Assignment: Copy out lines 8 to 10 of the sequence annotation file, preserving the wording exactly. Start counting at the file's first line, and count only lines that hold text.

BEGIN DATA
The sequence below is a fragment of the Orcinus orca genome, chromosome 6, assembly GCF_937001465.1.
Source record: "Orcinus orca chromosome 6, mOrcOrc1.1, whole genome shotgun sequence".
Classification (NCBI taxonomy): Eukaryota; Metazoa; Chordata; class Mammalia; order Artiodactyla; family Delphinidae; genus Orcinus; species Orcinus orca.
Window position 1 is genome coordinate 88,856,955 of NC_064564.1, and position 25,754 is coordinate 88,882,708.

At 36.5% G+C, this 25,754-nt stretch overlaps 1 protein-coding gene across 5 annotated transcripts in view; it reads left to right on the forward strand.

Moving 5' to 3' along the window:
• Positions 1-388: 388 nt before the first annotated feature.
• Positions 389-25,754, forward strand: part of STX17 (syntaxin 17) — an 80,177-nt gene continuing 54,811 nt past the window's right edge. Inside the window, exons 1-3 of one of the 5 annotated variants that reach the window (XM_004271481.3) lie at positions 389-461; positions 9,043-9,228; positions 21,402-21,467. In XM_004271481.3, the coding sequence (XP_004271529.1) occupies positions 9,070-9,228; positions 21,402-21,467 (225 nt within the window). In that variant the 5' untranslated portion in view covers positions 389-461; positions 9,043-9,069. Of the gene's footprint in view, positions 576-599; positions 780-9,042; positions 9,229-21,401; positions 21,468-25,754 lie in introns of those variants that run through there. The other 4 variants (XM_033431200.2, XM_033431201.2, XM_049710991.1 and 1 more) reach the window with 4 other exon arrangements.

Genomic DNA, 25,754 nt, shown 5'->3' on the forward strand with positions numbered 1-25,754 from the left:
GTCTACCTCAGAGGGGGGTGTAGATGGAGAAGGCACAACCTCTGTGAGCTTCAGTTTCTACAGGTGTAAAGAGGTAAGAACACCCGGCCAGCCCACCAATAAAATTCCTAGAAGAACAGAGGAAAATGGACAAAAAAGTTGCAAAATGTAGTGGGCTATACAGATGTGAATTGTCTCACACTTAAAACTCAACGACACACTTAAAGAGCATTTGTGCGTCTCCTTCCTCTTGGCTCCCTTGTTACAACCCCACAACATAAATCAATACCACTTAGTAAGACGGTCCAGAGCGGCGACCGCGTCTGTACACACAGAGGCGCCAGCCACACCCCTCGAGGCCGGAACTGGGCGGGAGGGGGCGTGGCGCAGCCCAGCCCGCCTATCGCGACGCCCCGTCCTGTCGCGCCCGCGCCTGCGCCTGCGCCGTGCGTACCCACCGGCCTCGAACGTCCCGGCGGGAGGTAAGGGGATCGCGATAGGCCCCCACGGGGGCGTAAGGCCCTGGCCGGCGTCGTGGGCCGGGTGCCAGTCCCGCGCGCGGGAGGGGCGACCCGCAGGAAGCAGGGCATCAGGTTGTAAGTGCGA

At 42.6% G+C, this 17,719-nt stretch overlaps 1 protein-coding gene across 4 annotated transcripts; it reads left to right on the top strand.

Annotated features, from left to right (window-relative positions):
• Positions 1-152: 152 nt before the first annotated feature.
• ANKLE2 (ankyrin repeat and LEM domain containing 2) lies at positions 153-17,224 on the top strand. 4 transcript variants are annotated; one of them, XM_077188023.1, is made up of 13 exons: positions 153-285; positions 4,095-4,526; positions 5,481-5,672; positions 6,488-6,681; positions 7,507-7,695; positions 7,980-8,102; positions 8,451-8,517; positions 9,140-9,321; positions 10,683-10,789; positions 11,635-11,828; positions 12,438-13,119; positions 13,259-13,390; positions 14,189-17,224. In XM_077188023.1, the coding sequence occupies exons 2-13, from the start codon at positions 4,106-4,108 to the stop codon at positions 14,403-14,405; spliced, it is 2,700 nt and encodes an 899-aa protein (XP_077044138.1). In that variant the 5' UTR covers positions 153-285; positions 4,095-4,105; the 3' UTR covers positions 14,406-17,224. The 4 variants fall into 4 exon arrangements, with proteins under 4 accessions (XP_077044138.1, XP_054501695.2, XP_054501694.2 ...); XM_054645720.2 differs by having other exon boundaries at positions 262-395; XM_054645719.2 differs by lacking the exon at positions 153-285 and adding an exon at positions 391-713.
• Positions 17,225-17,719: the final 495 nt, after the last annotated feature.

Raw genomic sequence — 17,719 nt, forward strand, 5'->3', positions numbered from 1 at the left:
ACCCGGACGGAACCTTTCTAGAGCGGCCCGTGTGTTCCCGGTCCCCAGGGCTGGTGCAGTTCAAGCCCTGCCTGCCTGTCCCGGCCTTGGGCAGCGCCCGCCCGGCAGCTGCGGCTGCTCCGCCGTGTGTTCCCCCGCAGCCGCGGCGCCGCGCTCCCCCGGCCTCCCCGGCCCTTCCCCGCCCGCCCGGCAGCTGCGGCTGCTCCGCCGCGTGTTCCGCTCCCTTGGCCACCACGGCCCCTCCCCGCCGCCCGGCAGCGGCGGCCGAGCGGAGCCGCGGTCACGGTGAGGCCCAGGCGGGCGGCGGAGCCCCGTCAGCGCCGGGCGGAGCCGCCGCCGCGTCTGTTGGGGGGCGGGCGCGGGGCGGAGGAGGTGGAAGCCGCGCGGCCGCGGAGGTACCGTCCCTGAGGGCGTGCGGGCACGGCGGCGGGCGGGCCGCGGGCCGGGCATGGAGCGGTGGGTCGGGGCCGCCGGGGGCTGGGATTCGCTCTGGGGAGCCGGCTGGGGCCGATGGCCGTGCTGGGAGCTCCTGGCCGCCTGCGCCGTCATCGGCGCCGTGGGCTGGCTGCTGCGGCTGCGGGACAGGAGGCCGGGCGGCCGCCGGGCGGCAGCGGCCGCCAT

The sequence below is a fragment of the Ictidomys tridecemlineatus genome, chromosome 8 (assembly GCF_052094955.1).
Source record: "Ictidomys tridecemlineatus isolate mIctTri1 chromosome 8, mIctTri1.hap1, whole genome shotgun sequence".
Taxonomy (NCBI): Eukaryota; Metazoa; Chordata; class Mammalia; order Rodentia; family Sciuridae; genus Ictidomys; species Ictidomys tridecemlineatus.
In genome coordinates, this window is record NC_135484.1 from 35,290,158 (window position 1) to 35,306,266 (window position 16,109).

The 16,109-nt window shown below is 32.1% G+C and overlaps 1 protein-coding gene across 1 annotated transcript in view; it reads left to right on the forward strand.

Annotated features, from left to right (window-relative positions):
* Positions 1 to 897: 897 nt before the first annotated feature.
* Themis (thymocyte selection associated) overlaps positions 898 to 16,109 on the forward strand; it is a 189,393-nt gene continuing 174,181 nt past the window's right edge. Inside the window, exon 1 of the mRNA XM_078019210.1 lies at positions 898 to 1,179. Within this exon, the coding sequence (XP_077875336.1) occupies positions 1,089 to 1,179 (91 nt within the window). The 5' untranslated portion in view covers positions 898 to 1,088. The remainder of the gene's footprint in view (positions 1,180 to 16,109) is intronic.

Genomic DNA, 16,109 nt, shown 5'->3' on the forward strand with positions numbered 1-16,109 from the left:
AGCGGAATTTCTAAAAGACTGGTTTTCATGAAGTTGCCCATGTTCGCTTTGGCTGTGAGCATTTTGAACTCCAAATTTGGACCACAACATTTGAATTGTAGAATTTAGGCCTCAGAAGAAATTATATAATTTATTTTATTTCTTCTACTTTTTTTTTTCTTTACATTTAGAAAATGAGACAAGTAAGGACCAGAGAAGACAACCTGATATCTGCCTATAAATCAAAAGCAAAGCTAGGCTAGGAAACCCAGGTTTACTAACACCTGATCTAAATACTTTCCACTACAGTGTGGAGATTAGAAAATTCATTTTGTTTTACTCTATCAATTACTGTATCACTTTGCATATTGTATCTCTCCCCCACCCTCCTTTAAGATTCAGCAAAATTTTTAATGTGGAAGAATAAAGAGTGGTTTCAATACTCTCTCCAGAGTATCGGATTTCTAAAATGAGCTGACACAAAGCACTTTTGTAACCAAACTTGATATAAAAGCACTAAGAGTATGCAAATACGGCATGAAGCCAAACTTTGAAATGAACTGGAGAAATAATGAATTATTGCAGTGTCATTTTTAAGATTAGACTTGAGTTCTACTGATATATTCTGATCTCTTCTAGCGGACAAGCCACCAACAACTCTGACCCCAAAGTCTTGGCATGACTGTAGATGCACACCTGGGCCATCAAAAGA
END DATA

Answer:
• Positions 389-25,754, forward strand: part of STX17 (syntaxin 17) — an 80,177-nt gene continuing 54,811 nt past the window's right edge. Inside the window, exons 1-3 of one of the 5 annotated variants that reach the window (XM_004271481.3) lie at positions 389-461; positions 9,043-9,228; positions 21,402-21,467. In XM_004271481.3, the coding sequence (XP_004271529.1) occupies positions 9,070-9,228; positions 21,402-21,467 (225 nt within the window). In that variant the 5' untranslated portion in view covers positions 389-461; positions 9,043-9,069. Of the gene's footprint in view, positions 576-599; positions 780-9,042; positions 9,229-21,401; positions 21,468-25,754 lie in introns of those variants that run through there. The other 4 variants (XM_033431200.2, XM_033431201.2, XM_049710991.1 and 1 more) reach the window with 4 other exon arrangements.

Genomic DNA, 25,754 nt, shown 5'->3' on the forward strand with positions numbered 1-25,754 from the left:
GTCTACCTCAGAGGGGGGTGTAGATGGAGAAGGCACAACCTCTGTGAGCTTCAGTTTCTACAGGTGTAAAGAGGTAAGAACACCCGGCCAGCCCACCAATAAAATTCCTAGAAGAACAGAGGAAAATGGACAAAAAAGTTGCAAAATGTAGTGGGCTATACAGATGTGAATTGTCTCACACTTAAAACTCAACGACACACTTAAAGAGCATTTGTGCGTCTCCTTCCTCTTGGCTCCCTTGTTACAACCCCACAACATAAATCAATACCACTTAGTAAGACGGTCCAGAGCGGCGACCGCGTCTGTACACACAGAGGCGCCAGCCACACCCCTCGAGGCCGGAACTGGGCGGGAGGGGGCGTGGCGCAGCCCAGCCCGCCTATCGCGACGCCCCGTCCTGTCGCGCCCGCGCCTGCGCCTGCGCCGTGCGTACCCACCGGCCTCGAACGTCCCGGCGGGAGGTAAGGGGATCGCGATAGGCCCCCACGGGGGCGTAAGGCCCTGGCCGGCGTCGTGGGCCGGGTGCCAGTCCCGCGCGCGGGAGGGGCGACCCGCAGGAAGCAGGGCATCAGGTTGTAAGTGCGA